As well as removing carbon from the atmosphere, natural ecosystems can also provide protection from the impacts of climate change. Coral reefs, mangrove forests and other wetlands can reduce damage from violent storms, while woodland and other habitats can slow the flow of rainwater down hillsides, reducing the risk of both flash floods and future droughts. Natural areas, especially forests, can also help to stabilise local climates and reduce the risk of desertification (areas of land turning into desert). Reducing the damage from these events is a benefit to biodiversity itself as well as to local people.

By understanding the complex interconnection between nature and climate, and especially the dangers that global heating poses for biodiversity loss, it is clear we need to address both these issues at once. So what can you do?

Measure, strategise, reduce

The first step is to measure the current emissions of your business. Our partner ecollective is a carbon consultancy that specialises in measuring the carbon footprints of businesses in the Travel & Tourism industry. They not only measure emissions from different sources to find the carbon ‘hotspots’ of your organisation. This information is vital for the next next step in the process: making a plan to reduce those emissions.

To meet the Net Zero target set out in the Paris Agreement, companies need to reduce emissions by 90% by 2050. ecollective can work with you to set ambitious but achievable reduction targets and identify the most effective and efficient reduction strategies.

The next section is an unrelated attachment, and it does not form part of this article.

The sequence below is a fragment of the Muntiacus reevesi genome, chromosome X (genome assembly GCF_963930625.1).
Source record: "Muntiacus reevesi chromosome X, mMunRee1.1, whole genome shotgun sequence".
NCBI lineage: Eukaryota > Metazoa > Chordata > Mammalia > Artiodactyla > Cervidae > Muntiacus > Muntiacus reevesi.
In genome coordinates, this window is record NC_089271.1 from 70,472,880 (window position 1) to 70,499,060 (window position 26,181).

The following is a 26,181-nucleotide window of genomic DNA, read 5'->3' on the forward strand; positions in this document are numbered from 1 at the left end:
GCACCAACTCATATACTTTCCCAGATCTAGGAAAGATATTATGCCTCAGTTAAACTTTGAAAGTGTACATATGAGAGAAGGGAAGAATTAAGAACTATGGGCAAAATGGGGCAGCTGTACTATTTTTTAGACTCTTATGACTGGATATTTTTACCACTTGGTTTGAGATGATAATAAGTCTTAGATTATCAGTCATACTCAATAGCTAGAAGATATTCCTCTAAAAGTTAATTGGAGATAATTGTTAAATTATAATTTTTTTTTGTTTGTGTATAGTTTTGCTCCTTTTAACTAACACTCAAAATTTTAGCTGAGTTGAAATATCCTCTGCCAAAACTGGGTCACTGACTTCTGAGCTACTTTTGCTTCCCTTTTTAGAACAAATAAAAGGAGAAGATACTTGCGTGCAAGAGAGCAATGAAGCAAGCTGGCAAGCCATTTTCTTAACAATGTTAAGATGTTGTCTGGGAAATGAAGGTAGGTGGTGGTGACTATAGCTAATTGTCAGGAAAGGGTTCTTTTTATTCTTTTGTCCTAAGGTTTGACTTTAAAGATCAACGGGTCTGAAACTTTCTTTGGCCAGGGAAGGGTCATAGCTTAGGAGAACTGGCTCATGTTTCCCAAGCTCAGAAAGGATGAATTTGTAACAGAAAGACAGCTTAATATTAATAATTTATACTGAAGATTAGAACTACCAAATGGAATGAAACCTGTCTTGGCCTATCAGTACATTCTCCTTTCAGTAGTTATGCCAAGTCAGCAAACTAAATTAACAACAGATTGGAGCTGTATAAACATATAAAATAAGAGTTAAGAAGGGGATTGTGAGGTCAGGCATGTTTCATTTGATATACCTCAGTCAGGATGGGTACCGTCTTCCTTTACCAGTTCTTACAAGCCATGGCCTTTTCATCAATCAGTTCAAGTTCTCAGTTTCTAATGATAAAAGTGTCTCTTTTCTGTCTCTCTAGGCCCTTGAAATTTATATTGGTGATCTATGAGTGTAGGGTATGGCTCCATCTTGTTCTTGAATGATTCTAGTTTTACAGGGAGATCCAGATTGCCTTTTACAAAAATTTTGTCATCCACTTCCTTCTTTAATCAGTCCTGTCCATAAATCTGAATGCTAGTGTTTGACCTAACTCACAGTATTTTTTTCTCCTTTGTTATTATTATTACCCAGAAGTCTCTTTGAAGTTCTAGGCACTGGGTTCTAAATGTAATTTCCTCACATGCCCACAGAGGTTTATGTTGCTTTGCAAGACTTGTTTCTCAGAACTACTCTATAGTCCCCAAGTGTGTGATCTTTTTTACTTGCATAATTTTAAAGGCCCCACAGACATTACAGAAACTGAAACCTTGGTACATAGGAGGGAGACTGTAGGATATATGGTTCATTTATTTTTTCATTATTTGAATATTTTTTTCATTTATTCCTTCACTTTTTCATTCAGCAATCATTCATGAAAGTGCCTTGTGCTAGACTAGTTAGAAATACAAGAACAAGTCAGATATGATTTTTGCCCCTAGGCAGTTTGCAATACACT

It makes sense to go through this process in tandem with developing your Nature Positive Tourism strategy, following the ‘assess, reduce, restore’ model. This enables you to produce a full assessment of your dependencies and impacts on natural services and identify actions that reduce and restore in multiple areas simultaneously.

ecollective work with some of the best in the business (check out their testimonials) and can provide other services like Carbon Literacy training to educate and engage your team. They also have lots of advice and resources on their blog that you can access for free.

Having a Net Zero plan is also good for business

Having a Net Zero plan is good for your business as well as the environment since many strategies involve cost-cutting measures such as reducing energy consumption and waste. Companies with active Net Zero plans are also more attractive to top talent and investors and have a higher staff retention rate. With legislation coming thick and fast requiring companies to declare and reduce their emissions, you’re better off starting sooner rather than later.

Combining biodiversity with carbon saves you time